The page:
His idea is certainly not new. Indeed, there were a number of similar concerns running through comments in the media about the observance.
The general view is that some amendments have become necessary to address its shortcomings, after having used the Constitution for more than 25 years, reflecting our ‘wear and tear’ experience.
A current controversy was examined earlier this week by a Daily Graphic contributor based in the USA, Professor Seth Appiah-Opoku. Under the headline, “Can ex-presidents run for office in Ghana? A constitutional analysis” he presented a stimulating evaluation.
Prof Appiah-Opoku argued: “A unique problem that hampers Ghana’s young democracy is the lack of meaningful constitutional checks and balances … we need to clarify the issue of ex-presidents running for office in Ghana ….” (Graphic of January 9).
The above examples have caused me, too, to ask once more: what has happened to the review of the 1992 Constitution, launched with much fanfare and undertaken no doubt at great cost?
In 2017, I had raised some issues about it (column of May 5, 2017, ‘An unfinished business, and a theme to ponder’).
Excerpts from that article follow:
“It is interesting that to mark the 25th anniversary of the birth of the 1992 Constitution of Ghana, the National Commission for Civic Education has given this year’s Constitutional Week the significant theme, ‘Restoring the Ghanaian identity: Our values, our passion’ ….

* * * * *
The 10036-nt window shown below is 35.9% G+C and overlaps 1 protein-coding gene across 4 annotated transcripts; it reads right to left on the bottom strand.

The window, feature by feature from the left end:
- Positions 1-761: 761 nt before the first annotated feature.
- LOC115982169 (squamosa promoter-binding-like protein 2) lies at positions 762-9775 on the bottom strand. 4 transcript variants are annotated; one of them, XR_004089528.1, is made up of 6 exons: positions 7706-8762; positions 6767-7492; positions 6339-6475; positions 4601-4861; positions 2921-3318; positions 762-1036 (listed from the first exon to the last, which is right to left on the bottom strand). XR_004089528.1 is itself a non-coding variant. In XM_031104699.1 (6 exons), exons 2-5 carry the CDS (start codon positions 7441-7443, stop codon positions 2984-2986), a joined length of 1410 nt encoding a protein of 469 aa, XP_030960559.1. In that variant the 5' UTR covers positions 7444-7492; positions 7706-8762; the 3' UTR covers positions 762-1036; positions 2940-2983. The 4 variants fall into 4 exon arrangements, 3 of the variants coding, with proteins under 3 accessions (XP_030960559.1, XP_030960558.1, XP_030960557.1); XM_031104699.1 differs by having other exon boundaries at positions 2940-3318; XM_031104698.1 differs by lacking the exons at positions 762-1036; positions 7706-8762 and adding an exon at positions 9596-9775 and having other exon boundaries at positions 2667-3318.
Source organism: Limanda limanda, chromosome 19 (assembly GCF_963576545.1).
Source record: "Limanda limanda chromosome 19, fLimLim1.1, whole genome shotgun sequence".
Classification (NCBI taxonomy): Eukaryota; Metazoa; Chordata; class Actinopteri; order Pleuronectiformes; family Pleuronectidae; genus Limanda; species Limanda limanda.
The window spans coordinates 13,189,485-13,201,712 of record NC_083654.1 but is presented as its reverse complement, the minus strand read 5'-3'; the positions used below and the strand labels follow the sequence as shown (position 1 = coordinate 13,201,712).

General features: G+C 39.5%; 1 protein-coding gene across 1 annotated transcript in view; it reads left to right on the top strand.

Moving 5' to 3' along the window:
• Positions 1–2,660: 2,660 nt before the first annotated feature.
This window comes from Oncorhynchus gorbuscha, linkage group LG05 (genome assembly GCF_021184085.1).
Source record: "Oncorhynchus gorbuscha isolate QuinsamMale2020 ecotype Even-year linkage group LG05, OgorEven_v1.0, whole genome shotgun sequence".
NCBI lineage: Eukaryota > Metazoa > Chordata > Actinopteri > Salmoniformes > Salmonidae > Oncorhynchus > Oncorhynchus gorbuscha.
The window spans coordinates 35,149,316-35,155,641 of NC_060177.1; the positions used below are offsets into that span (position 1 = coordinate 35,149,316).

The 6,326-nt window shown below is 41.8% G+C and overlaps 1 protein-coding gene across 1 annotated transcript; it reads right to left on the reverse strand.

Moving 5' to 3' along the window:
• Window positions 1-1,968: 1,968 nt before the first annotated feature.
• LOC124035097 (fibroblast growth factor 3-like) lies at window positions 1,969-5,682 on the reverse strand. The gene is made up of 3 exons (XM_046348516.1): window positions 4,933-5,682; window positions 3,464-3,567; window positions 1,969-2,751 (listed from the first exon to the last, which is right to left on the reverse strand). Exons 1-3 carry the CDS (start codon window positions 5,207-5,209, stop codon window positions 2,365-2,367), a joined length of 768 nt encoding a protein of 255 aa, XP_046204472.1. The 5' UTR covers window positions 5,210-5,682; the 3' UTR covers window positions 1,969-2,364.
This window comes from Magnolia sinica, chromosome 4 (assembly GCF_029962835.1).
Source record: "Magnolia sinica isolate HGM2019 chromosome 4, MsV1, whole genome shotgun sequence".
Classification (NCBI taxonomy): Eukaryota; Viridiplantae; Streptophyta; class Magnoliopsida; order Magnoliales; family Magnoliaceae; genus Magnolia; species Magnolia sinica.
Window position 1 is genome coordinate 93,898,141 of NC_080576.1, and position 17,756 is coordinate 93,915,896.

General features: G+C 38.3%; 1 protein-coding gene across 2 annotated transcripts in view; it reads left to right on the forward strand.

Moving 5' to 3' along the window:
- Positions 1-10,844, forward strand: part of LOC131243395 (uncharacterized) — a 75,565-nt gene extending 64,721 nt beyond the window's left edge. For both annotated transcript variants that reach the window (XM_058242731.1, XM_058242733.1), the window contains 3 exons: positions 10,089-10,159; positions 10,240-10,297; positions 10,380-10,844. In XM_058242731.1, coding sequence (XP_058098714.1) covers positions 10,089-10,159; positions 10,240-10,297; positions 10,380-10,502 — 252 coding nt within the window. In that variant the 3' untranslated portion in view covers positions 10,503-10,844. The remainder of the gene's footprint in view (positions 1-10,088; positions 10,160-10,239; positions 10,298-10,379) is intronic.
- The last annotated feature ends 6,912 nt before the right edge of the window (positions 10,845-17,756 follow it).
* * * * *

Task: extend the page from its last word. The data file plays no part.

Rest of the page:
“Doubtless some people have forgotten that there was an exercise by a Constitution Review Commission (CRC) to evaluate how the Constitution had performed in practice and whether any amendments were needed. The CRC, chaired by Emeritus Professor Albert K. Fiadjoe, was established by President John Evans Atta Mills in January, 2010.
“Following the completion of the work of the CRC, a Constitution Review Implementation Committee (CRIC), headed by Professor E.V. O. Dankwa, was inaugurated in October, 2012.
That was under the watch of President John Mahama, after the death of President Mills in July, 2012. Evidently the task of the CRIC was to act on the Government’s White Paper on the report of the CRC.
“So …what happened with the recommendations? Or has the CRIC finished its work unknown to us?” I asked in that article.
Writing in the Ghanaian Chronicle of August 10, 2016, Kwamena E. Adjaye, Ernest Ortsin and Anthony H. Cobbinah noted that although a lawsuit by Prof Stephen Kwaku Asare, also a US based Ghanaian professor, challenging the constitutionality of the CRC and the CRIC had stalled the work, on October 14, 2015, the Supreme Court had dismissed the Asare case.
Yet, the CRIC implementation is still a project on hold! One wonders why.
Now, in 2019, as the nation reflects on the maiden Constitution Day, hopefully deliberating on the lessons learnt to factor into the planning for next year, in my view, what is still outstanding is the CRIC work.
Anyway, it seems to me that the project must be revived, the job completed! There is abundant evidence that many areas in the 1992 Constitution need updating to serve present-day purposes and advances better.
Again, this national assignment has been on hold for far too long!
Or is a new Constitution Review being planned?